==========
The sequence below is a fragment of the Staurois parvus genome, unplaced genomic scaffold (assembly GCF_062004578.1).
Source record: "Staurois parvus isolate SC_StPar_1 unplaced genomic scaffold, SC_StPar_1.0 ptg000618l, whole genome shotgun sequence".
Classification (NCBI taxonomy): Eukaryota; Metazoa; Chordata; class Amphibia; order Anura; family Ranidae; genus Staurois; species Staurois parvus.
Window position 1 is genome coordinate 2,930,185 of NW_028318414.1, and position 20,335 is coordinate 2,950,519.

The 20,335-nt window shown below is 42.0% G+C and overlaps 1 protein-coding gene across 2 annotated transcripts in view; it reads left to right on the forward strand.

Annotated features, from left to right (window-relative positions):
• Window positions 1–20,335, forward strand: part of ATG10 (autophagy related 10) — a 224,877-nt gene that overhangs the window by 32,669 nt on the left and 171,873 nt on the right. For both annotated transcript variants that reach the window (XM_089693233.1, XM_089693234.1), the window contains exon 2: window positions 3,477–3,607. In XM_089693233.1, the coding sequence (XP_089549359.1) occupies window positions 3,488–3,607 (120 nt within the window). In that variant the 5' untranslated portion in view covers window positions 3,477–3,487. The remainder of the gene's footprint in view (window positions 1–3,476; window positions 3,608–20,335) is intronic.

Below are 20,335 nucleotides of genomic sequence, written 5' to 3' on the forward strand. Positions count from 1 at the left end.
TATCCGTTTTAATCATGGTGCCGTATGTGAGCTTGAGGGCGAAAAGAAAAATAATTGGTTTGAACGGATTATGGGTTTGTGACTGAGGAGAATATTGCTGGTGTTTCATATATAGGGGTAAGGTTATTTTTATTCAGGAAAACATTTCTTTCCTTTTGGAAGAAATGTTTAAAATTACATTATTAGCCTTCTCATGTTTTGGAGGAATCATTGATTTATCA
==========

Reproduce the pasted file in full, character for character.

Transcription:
The sequence below is a fragment of the Staurois parvus genome, unplaced genomic scaffold (assembly GCF_062004578.1).
Source record: "Staurois parvus isolate SC_StPar_1 unplaced genomic scaffold, SC_StPar_1.0 ptg000618l, whole genome shotgun sequence".
Classification (NCBI taxonomy): Eukaryota; Metazoa; Chordata; class Amphibia; order Anura; family Ranidae; genus Staurois; species Staurois parvus.
Window position 1 is genome coordinate 2,930,185 of NW_028318414.1, and position 20,335 is coordinate 2,950,519.

The 20,335-nt window shown below is 42.0% G+C and overlaps 1 protein-coding gene across 2 annotated transcripts in view; it reads left to right on the forward strand.

Annotated features, from left to right (window-relative positions):
• Window positions 1–20,335, forward strand: part of ATG10 (autophagy related 10) — a 224,877-nt gene that overhangs the window by 32,669 nt on the left and 171,873 nt on the right. For both annotated transcript variants that reach the window (XM_089693233.1, XM_089693234.1), the window contains exon 2: window positions 3,477–3,607. In XM_089693233.1, the coding sequence (XP_089549359.1) occupies window positions 3,488–3,607 (120 nt within the window). In that variant the 5' untranslated portion in view covers window positions 3,477–3,487. The remainder of the gene's footprint in view (window positions 1–3,476; window positions 3,608–20,335) is intronic.

Below are 20,335 nucleotides of genomic sequence, written 5' to 3' on the forward strand. Positions count from 1 at the left end.
TATCCGTTTTAATCATGGTGCCGTATGTGAGCTTGAGGGCGAAAAGAAAAATAATTGGTTTGAACGGATTATGGGTTTGTGACTGAGGAGAATATTGCTGGTGTTTCATATATAGGGGTAAGGTTATTTTTATTCAGGAAAACATTTCTTTCCTTTTGGAAGAAATGTTTAAAATTACATTATTAGCCTTCTCATGTTTTGGAGGAATCATTGATTTATCA